Legally, the whistleblower’s complaint and its allegations are straightforward: President Trump, both in direct communications and through Rudy Giuliani, made clear that the administration’s policy toward Ukraine was dependent upon the Ukrainian government’s willingness to pursue an investigation of the Bidens.
By far the most important paragraph is the last one, contending that in July, Trump “issued instructions to suspend all U.S. security assistance to Ukraine.” This passes the point of winks, nods, hints, and nudges; the Ukrainians hadn’t delivered anything good on the Bidens, so Trump cut off assistance. Making the provision of congressionally mandated American security funding to an ally — one still being invaded by Russia, in case anyone forgot — dependent upon that ally’s finding dirt on a political rival is a straight-up abuse of presidential power.
Legally, Trump may have been on solid ground in halting the funds if he’d used the procedure laid out by the Impoundment Control Act, which gives Congress 45 days to effectively veto a president’s attempt to stop such an expenditure. But the administration has not used the Impoundment Control Act on a foreign-aid expenditure this year.
Politically, the calculus is . . . a little different. Very, very few voters who currently support Trump will abandon him, in part because of the sunken-costs theory, but also because they don’t particularly care about U.S. policy toward Ukraine one way or the other, and — this is really important — the Bidens’ interactions with Ukraine look pretty shady, even they turn out to have been above-board. A lot of Americans, and not just hardcore Trump supporters, will believe that the moment Hunter Biden, who had never worked in the natural-gas industry before, started making $50,000 per month from a Ukrainian gas company, wealthy foreigners had successfully attempted to buy the Obama administration’s goodwill. They won’t be mad at Trump for wanting Ukraine to look into it, and they won’t be upset at the hardball tactic of suggesting that U.S. aid would be withheld until it did. They’ll scoff at the argument that Biden’s gleeful tale of strong-arming the Ukrainians was just good statesmanship, while Trump’s demand for an investigation represented impeachable corruption. As for the voters most committed to opposing Trump, they would oppose him no matter what.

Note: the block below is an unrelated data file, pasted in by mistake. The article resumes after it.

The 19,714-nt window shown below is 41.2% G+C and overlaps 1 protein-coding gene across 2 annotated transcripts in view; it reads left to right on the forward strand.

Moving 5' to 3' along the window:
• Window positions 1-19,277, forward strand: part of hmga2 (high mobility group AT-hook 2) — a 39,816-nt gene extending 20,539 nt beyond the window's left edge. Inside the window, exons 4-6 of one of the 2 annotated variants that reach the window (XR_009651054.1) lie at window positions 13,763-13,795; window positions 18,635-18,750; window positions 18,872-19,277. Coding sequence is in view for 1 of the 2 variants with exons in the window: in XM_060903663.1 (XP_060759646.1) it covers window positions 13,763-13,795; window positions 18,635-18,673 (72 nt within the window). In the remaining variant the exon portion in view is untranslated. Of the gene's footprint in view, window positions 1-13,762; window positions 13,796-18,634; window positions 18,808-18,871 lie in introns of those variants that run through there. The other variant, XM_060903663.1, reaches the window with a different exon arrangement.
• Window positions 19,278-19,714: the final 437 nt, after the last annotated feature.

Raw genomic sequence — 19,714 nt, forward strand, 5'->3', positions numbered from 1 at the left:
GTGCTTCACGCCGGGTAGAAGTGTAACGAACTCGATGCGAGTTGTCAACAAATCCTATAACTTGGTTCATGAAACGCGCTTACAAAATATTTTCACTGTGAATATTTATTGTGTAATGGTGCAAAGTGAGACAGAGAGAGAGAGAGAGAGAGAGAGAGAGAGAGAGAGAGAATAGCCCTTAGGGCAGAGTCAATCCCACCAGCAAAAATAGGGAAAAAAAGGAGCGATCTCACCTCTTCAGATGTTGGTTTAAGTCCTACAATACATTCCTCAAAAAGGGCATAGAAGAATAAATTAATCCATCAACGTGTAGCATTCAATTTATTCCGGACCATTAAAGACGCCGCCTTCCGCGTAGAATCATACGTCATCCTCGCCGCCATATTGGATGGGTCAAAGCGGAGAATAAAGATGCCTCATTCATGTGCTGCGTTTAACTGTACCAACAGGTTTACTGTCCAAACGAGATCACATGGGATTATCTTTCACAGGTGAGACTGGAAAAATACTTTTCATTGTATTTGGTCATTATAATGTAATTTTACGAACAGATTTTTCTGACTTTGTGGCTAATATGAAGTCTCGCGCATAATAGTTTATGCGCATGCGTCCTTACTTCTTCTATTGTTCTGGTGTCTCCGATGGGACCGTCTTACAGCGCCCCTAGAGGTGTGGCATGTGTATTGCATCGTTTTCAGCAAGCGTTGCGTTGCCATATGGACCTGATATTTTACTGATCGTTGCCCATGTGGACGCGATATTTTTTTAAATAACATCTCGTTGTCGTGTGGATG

So it almost doesn’t matter what the whistleblower complaint included, or what Giuliani says under oath before Congress if he’s asked to testify. The Democratic majority in the House was itching to impeach before the Ukraine allegations, while Republicans were never going to reach the point of concluding that, like Richard Nixon before him, Trump had to resign for the good of the country. There’s no possible revelation that could change impeachment-hungry Democratic legislators’ minds, and there’s no possible revelation that could get their Republican counterparts to believe that it’s worth enraging Trump’s base and joining an impeachment effort.
In short, the battle lines have already been drawn and each side is dug in, convinced that it’s right and it will quickly and decisively win the coming battle. Democrats want to impeach and in fact need to; Republicans want the same fight, convinced it will backfire on Democrats. The Ukraine transcript was just Gavrilo Princip’s shot; the chain reaction of consequences is already underway. From now until November 3, 2020, American politics is going to be the political equivalent of the Battle of the Somme: an ugly, nasty slog in which each side attacks the other with everything they’ve got but very little changes.